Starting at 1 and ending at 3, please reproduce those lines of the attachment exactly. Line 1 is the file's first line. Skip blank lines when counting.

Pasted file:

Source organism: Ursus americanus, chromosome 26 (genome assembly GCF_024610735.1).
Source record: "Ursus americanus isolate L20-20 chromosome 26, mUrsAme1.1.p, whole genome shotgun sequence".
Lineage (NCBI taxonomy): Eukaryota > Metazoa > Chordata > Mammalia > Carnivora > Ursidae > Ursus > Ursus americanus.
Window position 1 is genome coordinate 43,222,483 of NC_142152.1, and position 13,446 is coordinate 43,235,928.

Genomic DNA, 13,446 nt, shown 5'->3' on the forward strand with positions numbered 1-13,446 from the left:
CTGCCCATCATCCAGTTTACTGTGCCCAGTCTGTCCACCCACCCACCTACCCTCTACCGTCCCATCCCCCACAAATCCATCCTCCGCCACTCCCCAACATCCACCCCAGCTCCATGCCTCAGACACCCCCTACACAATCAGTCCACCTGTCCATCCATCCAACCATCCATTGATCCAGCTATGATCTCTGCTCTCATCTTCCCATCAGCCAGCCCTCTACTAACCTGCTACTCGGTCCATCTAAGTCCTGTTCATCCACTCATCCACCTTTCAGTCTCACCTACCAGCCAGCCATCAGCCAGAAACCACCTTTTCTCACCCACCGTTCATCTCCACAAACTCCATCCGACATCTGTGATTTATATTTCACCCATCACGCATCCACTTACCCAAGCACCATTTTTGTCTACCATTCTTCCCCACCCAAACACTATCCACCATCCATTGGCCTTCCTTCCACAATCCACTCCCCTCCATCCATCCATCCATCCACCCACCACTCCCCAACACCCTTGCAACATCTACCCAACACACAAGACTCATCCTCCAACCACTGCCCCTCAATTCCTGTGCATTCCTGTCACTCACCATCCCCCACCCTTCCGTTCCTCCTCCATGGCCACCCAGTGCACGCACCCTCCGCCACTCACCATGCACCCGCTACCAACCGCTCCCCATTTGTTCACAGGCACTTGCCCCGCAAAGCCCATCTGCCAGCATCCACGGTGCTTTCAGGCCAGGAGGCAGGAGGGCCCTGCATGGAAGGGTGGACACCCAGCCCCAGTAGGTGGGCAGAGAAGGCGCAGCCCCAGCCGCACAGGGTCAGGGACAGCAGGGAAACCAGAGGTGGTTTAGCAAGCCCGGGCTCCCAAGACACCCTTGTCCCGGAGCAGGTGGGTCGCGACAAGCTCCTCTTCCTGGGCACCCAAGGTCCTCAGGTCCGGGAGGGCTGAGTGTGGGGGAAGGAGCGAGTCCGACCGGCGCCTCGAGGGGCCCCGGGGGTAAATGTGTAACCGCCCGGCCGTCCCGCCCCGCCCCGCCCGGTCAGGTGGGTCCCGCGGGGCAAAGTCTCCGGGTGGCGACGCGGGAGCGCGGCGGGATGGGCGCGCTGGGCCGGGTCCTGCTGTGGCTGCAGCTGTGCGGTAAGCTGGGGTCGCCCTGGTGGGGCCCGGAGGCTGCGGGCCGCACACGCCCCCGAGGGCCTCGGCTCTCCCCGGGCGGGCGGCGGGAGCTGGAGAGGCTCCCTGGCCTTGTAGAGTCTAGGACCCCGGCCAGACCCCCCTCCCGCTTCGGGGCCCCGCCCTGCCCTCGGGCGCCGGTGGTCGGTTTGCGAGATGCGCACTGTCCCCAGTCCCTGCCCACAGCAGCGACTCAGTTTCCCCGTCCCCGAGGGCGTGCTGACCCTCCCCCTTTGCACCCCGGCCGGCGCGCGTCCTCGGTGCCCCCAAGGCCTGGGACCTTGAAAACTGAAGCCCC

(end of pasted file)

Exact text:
Source organism: Ursus americanus, chromosome 26 (genome assembly GCF_024610735.1).
Source record: "Ursus americanus isolate L20-20 chromosome 26, mUrsAme1.1.p, whole genome shotgun sequence".
Lineage (NCBI taxonomy): Eukaryota > Metazoa > Chordata > Mammalia > Carnivora > Ursidae > Ursus > Ursus americanus.